The therapeutic effects of N. sativa on allergic diseases are still unclear. An experimental study in mice demonstrated that N. sativa oil caused any changes in Th1 and Th2 cytokine production of splenic mononuclear cells.21 In contrast, some studies have shown that it affects Th2 cytokine production in the lung.22,23 Gocer et al.24 showed that N. sativa oil blocks arachidonic acid metabolism by affecting the 5-lipoxygenase and Cyclooxygenase (COX) pathways and decreases the synthesis of leukotrienes and thromboxane, which are some mediators of asthma and allergies.

Isık et al.25 have shown that N. sativa addition to specific immunotherapy significantly improved the symptoms of allergic rhinitis in humans with house dust mites allergic rhinitis according to symptom scores, and immune hematological parameters as lymphocyte subsets and Polymorphonuclear leukocyte (PMN) functions.

In the present experimental study, when we compared the Nigella sativa oil group and the AR groups in terms of the frequency of nose scratching and sneezing, we found that the frequency of nose scratching was significantly lower in the Nigella sativa oil group. We could not detect typical inflammatory changes seen in AR in the Nigella sativa oil group, nor did we detect inflammation in 85.7% of the control group and Nigella Sativa oil group and 71.4% of the mometasone furoate group. We found that inflammation in Nigella sativa oil was found significantly lower compared to the control group. In addition, we found that eosinophil infiltration, cilia loss, chondrocyte hypertrophy, vascular proliferation, and goblet cell increase were significantly decreased in the mometasone furoate and Nigella sativa oil groups compared to the AR group. We observed that the number of sneezing and nose scratching movements decreased significantly depending on the time at which the groups were given mometasone furoate and Nigella sativa oil treatment in accordance with the results in the literature.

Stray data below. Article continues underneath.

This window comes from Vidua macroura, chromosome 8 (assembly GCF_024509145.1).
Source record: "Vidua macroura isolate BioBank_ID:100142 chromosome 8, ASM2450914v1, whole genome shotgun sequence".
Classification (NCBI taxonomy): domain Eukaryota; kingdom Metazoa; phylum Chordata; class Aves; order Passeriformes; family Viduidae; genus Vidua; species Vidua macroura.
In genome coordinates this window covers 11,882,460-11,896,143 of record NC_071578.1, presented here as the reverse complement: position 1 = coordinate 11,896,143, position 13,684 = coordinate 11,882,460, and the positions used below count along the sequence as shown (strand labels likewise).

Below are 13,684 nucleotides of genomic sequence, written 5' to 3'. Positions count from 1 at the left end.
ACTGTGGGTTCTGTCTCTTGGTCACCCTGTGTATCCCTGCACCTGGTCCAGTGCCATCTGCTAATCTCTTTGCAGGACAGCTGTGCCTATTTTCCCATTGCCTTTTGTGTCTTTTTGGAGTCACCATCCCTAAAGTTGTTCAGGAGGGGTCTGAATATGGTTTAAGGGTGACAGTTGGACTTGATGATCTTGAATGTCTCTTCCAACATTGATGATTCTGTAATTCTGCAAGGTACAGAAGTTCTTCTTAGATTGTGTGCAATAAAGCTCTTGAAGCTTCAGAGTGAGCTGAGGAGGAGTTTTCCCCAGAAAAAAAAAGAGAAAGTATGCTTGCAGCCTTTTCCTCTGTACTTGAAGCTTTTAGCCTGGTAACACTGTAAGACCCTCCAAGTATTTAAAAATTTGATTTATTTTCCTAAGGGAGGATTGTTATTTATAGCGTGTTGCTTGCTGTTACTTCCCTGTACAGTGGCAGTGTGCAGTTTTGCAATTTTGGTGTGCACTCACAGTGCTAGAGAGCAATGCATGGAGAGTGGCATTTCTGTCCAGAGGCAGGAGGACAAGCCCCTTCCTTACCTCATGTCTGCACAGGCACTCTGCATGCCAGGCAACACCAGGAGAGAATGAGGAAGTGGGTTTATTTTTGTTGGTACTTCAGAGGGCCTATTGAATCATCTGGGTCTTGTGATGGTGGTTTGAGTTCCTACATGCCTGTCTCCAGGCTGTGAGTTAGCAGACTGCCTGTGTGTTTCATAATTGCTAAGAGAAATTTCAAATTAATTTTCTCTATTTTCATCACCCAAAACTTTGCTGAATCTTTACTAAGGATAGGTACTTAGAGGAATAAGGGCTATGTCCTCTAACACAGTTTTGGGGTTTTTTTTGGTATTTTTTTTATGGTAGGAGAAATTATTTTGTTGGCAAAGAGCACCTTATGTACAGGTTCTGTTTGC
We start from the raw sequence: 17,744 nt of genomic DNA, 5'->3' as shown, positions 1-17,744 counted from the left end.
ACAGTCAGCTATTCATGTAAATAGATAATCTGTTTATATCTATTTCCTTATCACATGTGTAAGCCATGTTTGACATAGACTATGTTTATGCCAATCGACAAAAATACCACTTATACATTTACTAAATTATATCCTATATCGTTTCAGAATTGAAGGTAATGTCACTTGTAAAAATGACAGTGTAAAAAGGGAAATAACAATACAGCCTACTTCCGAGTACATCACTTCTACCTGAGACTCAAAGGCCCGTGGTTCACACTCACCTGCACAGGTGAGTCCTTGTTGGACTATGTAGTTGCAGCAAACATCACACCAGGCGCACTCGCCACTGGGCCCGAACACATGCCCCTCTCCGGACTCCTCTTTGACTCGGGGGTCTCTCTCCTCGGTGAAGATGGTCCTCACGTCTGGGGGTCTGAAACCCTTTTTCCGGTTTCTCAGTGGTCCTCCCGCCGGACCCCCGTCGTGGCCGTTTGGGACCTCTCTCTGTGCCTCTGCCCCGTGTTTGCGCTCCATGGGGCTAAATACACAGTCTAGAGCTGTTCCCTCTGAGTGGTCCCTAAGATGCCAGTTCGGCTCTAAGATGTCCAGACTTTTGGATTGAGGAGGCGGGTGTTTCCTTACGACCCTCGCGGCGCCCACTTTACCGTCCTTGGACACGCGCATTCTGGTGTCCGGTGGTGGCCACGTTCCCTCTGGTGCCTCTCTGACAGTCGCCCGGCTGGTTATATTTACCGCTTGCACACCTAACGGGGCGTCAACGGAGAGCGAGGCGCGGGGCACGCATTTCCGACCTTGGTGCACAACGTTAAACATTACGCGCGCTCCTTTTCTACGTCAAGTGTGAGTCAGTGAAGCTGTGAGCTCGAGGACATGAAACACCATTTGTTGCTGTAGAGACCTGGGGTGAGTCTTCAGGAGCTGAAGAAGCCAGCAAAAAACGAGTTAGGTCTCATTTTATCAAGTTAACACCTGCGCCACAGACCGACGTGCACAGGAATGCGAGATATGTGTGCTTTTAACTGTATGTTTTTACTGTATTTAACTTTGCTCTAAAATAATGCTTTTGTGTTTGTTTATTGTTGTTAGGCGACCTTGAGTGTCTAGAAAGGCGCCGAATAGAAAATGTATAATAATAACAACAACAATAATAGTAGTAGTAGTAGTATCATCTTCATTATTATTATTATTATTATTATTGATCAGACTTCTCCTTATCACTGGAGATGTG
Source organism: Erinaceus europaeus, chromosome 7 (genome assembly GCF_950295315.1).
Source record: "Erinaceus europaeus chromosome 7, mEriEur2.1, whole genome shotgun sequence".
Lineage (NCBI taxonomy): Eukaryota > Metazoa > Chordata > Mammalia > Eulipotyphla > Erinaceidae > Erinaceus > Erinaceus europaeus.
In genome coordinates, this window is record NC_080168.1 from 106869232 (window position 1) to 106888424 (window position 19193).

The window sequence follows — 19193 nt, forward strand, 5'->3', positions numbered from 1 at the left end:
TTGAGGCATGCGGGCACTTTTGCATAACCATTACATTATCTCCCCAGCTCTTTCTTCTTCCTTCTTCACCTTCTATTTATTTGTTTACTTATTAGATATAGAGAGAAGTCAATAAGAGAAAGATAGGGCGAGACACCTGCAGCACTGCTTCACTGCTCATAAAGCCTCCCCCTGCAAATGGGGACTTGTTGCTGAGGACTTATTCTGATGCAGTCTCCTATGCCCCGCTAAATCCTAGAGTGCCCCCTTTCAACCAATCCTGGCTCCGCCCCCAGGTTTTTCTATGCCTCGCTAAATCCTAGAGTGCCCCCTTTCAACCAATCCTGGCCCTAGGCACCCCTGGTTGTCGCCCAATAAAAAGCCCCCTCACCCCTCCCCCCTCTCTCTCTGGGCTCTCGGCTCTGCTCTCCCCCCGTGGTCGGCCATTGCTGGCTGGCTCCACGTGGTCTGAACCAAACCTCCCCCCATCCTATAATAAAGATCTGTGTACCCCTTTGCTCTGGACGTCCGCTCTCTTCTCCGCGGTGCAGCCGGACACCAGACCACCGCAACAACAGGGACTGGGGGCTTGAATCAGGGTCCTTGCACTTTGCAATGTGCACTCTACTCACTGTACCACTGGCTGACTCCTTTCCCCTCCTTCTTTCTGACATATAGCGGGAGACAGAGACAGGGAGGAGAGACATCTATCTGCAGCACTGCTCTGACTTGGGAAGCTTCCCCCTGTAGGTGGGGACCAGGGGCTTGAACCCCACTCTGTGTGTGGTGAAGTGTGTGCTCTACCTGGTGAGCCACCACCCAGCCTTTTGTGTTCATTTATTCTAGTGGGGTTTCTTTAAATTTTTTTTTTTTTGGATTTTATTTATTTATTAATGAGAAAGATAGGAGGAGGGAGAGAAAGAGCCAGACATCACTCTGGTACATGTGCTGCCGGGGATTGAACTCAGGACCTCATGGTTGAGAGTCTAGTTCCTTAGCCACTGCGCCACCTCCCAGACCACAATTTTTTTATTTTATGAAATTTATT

Conclusion

The preventive and healing effects of N. sativa were demonstrated in previously performed animal models of different experimental allergic and respiratory diseases. In this study, the antiallergic and anti-inflammatory efficacy of Nigella sativa oil were investigated in an experimental AR model induced by ovalbumin-protease in rats. We observed significantly similar findings in terms of antiallergic and anti-inflammatory efficacy in the comparison of mometasone furoate and Nigella sativa oil. We suggest that Nigella sativa oil may be used in the symptomatic treatment of AR as well as other medical treatment agents with proven efficacy, however, there is a need for larger-scale studies on this subject.

Ethical approval

All procedures performed in studies involving animals were in accordance with the ethical standards of Committee in Bagcilar Training and Research Hospital with the approval number: 2018-45 (see Figure, Supplemental Ethical approval photo).

Data availability

The data that support the findings of this study are available on request from the corresponding author and publisher.